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Sophisticated new engineering and IT applications are playing an increasingly important role in advancing medical science.

In particular, digital simulations and 3D photorealistic renders are helping medical scientists to study the human body in far greater detail. This means potential interventions can be tested out and medical professionals can receive initial training in new procedures.

3D modelling helps brain cooling techniques

One of the latest steps forward in using 3D modelling to improve our understanding of the human anatomy is a joint project between engineers and medical scientists at the University of Edinburgh. They set out to gain greater insights into how the brain can be safely subjected to a medically induced cool down.

Medical professionals sometimes use this procedure to counteract the effects of a stroke or head injuries or to deal with birthing complications in newborn babies.

Researchers in the Edinburgh trial used 3D modelling to simulate the way cooling is applied to the scalp and the speed with which it can then cool the brain. They were able to prove that relieving pressure in this way can be a speedy and effective way of reducing swelling and can avoid further injury to brain matter.

Having access to CAD models of the brain meant that the University of Edinburgh researchers could try out different variations in this technique and simulate the three-dimensional effect on neurological blood vessels, tissue and metabolism.

The results were 3D temperature and blood volume charts, that can help medical experts to create far more precise therapeutic cooling techniques. These will now be used in future clinical trials.

One of the most important findings of this research project was the way in which scalp cooling could be applied to newborn babies after a traumatic delivery. It can minimise brain damage and avoid having to cool the infant’s entire body.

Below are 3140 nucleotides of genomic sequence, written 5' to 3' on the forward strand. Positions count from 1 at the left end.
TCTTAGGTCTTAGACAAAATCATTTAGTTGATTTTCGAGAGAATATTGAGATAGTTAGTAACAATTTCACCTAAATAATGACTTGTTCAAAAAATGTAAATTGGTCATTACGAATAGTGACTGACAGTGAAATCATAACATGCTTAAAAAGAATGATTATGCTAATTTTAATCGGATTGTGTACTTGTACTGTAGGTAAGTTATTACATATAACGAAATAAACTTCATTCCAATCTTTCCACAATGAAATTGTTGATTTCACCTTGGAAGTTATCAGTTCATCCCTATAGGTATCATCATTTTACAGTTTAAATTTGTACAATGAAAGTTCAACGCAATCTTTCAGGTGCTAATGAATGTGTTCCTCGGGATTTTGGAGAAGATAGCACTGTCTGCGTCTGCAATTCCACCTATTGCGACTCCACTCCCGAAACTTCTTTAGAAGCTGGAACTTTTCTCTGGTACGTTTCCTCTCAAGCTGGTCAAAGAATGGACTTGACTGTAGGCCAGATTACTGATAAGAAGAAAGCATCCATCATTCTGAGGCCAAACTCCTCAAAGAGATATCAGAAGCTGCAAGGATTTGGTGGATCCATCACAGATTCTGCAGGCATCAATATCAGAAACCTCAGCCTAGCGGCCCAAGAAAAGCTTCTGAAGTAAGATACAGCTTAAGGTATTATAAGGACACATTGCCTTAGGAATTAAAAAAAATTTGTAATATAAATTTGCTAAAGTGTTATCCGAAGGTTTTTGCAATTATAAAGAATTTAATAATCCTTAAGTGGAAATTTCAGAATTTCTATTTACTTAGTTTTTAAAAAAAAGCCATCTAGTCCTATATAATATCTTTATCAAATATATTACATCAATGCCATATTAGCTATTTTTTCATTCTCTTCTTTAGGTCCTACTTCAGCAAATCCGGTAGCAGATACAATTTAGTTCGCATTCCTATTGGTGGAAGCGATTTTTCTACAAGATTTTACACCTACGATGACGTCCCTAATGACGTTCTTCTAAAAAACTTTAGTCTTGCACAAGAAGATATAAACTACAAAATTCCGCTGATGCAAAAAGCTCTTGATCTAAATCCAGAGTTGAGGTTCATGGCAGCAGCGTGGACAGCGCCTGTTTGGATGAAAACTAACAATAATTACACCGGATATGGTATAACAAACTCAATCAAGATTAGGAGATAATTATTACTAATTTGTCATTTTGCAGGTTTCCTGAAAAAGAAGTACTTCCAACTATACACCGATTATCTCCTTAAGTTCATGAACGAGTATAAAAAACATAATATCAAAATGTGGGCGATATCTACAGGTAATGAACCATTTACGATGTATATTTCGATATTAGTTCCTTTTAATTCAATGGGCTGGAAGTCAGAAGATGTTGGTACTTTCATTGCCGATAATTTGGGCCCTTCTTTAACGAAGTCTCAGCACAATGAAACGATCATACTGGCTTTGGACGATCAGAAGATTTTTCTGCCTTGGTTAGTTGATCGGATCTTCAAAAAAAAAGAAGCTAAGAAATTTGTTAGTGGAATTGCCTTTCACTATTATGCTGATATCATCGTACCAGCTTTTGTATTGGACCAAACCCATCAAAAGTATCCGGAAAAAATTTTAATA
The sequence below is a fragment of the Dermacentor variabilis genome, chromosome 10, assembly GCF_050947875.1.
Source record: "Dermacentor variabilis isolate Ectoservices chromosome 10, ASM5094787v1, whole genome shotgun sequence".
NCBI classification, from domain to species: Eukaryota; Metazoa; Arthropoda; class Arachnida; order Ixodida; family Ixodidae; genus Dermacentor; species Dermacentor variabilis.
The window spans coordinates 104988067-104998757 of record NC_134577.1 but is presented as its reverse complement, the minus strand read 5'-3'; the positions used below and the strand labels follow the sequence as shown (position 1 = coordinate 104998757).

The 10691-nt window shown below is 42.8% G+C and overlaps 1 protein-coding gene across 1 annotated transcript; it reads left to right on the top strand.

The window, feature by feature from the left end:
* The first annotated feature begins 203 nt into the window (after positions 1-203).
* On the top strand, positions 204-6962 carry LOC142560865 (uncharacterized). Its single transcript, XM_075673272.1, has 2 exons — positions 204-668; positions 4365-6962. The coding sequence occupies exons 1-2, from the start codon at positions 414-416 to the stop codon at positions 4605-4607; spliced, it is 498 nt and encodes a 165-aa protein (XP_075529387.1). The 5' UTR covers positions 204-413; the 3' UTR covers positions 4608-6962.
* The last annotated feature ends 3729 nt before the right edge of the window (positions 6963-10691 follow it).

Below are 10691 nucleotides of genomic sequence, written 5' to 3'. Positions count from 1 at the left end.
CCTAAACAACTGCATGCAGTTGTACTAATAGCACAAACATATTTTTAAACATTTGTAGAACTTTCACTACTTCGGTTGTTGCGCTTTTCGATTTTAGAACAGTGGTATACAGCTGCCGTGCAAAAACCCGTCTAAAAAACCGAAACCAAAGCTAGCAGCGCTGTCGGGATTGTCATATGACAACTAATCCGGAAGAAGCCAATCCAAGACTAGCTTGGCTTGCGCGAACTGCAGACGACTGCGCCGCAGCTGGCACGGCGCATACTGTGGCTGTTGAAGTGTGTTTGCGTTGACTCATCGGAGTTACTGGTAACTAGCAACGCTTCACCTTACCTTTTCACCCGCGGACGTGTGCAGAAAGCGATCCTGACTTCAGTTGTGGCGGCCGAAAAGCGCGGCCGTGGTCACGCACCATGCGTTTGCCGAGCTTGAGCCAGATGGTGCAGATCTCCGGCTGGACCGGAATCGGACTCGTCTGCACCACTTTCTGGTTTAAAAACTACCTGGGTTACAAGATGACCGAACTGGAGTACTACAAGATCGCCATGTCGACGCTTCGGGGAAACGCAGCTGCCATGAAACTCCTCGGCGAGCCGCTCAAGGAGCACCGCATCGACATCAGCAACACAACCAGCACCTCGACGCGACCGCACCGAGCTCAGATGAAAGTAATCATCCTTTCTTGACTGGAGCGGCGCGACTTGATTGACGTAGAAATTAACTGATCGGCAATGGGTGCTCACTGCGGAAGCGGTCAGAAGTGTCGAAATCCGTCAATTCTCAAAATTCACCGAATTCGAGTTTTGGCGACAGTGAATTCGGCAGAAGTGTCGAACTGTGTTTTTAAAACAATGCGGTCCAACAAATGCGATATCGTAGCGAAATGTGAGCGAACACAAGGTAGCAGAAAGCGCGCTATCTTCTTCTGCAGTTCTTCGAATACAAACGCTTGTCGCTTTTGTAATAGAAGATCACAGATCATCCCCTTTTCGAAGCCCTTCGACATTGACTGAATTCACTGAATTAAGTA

The research team also reported that the same 3D modelling could be used to simulate and study the effect of strokes and head injuries and other potential interventions.

Other medical 3D modelling initiatives

The use of 3D models to advance understanding of the human form – of course – has been around for a long time. Virtual reality capabilities have been used to create 3D digital simulations of internal organs since the 1990s.

However, the sophistication of emerging CAD techniques is taking medical 3D models to a new level of detail and potential interaction. In particular, the speed and detail of modern 3D modelling techniques are proving a powerful weapon in work to study disease and trauma.

Modern technological advances also mean that reverse engineering can be used to forensically exam physical parts of the body and map out physiological processes.

It’s also becoming much quicker to achieve 2D to 3D conversion, meaning that x-rays, CT scans and MRI images can be transferred to a 3D model in a matter of minutes.

This makes it possible for medical professionals to plan and practice complex procedures – such as separating conjoined twins or completing intricate heart surgery – using highly sophisticated 3D models.

This is the exact scenario for crucial preparation that went into planning to separate the hearts and livers of three-month-old conjoined twins in Masonic Children’s Hospital in Minneapolis. A highly detailed 3D model enabled the team to thoroughly research and develop the potentially fatal surgery that would be needed.

3D models to safely research and train

High-resolution visualisation of drug, device and surgical trials mean that medical scientists can go further than ever before. However, the safe and controllable insights offered by detailed simulations using CAD animations have a multitude of other applications too.

If you would like to explore how 3D CAD models can advance your research – for medical, manufacturing or construction applications – contact us at Jensen Consulting.